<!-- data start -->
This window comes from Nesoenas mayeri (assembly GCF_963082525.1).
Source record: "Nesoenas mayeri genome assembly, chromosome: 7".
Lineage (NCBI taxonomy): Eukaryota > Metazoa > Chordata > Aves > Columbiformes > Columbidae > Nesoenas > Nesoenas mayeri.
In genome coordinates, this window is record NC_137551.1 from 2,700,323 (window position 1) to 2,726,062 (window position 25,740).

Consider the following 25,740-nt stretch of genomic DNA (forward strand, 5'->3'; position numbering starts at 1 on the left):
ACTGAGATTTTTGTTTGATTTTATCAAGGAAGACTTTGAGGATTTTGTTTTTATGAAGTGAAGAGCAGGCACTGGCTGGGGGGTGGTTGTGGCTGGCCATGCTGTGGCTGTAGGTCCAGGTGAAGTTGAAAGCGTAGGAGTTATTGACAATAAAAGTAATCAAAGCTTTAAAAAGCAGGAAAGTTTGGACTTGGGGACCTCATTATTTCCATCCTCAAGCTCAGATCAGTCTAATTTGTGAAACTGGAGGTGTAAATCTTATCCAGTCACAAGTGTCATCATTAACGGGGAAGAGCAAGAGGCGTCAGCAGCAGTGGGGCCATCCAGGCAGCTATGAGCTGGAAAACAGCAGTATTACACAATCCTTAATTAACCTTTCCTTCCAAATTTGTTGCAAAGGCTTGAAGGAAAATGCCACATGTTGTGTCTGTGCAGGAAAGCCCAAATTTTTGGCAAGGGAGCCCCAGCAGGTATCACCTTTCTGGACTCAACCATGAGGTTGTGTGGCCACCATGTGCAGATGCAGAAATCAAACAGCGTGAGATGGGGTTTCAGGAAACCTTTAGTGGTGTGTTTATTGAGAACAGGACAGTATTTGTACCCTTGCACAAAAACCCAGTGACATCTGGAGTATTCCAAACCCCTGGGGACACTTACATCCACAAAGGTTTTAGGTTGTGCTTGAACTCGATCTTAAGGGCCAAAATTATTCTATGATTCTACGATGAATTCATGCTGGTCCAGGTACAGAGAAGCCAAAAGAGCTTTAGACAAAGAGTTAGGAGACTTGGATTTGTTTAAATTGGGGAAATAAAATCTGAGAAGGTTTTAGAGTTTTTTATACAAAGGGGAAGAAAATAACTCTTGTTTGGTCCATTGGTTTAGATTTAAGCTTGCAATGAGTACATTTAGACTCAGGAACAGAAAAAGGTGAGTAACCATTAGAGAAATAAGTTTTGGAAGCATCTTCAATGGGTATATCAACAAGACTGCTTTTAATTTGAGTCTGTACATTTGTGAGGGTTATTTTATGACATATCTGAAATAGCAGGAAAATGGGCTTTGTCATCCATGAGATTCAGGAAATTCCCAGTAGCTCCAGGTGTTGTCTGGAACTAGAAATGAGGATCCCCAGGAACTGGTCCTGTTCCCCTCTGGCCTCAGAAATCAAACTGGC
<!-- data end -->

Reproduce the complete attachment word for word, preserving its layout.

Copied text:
This window comes from Nesoenas mayeri (assembly GCF_963082525.1).
Source record: "Nesoenas mayeri genome assembly, chromosome: 7".
Lineage (NCBI taxonomy): Eukaryota > Metazoa > Chordata > Aves > Columbiformes > Columbidae > Nesoenas > Nesoenas mayeri.
In genome coordinates, this window is record NC_137551.1 from 2,700,323 (window position 1) to 2,726,062 (window position 25,740).

Consider the following 25,740-nt stretch of genomic DNA (forward strand, 5'->3'; position numbering starts at 1 on the left):
ACTGAGATTTTTGTTTGATTTTATCAAGGAAGACTTTGAGGATTTTGTTTTTATGAAGTGAAGAGCAGGCACTGGCTGGGGGGTGGTTGTGGCTGGCCATGCTGTGGCTGTAGGTCCAGGTGAAGTTGAAAGCGTAGGAGTTATTGACAATAAAAGTAATCAAAGCTTTAAAAAGCAGGAAAGTTTGGACTTGGGGACCTCATTATTTCCATCCTCAAGCTCAGATCAGTCTAATTTGTGAAACTGGAGGTGTAAATCTTATCCAGTCACAAGTGTCATCATTAACGGGGAAGAGCAAGAGGCGTCAGCAGCAGTGGGGCCATCCAGGCAGCTATGAGCTGGAAAACAGCAGTATTACACAATCCTTAATTAACCTTTCCTTCCAAATTTGTTGCAAAGGCTTGAAGGAAAATGCCACATGTTGTGTCTGTGCAGGAAAGCCCAAATTTTTGGCAAGGGAGCCCCAGCAGGTATCACCTTTCTGGACTCAACCATGAGGTTGTGTGGCCACCATGTGCAGATGCAGAAATCAAACAGCGTGAGATGGGGTTTCAGGAAACCTTTAGTGGTGTGTTTATTGAGAACAGGACAGTATTTGTACCCTTGCACAAAAACCCAGTGACATCTGGAGTATTCCAAACCCCTGGGGACACTTACATCCACAAAGGTTTTAGGTTGTGCTTGAACTCGATCTTAAGGGCCAAAATTATTCTATGATTCTACGATGAATTCATGCTGGTCCAGGTACAGAGAAGCCAAAAGAGCTTTAGACAAAGAGTTAGGAGACTTGGATTTGTTTAAATTGGGGAAATAAAATCTGAGAAGGTTTTAGAGTTTTTTATACAAAGGGGAAGAAAATAACTCTTGTTTGGTCCATTGGTTTAGATTTAAGCTTGCAATGAGTACATTTAGACTCAGGAACAGAAAAAGGTGAGTAACCATTAGAGAAATAAGTTTTGGAAGCATCTTCAATGGGTATATCAACAAGACTGCTTTTAATTTGAGTCTGTACATTTGTGAGGGTTATTTTATGACATATCTGAAATAGCAGGAAAATGGGCTTTGTCATCCATGAGATTCAGGAAATTCCCAGTAGCTCCAGGTGTTGTCTGGAACTAGAAATGAGGATCCCCAGGAACTGGTCCTGTTCCCCTCTGGCCTCAGAAATCAAACTGGC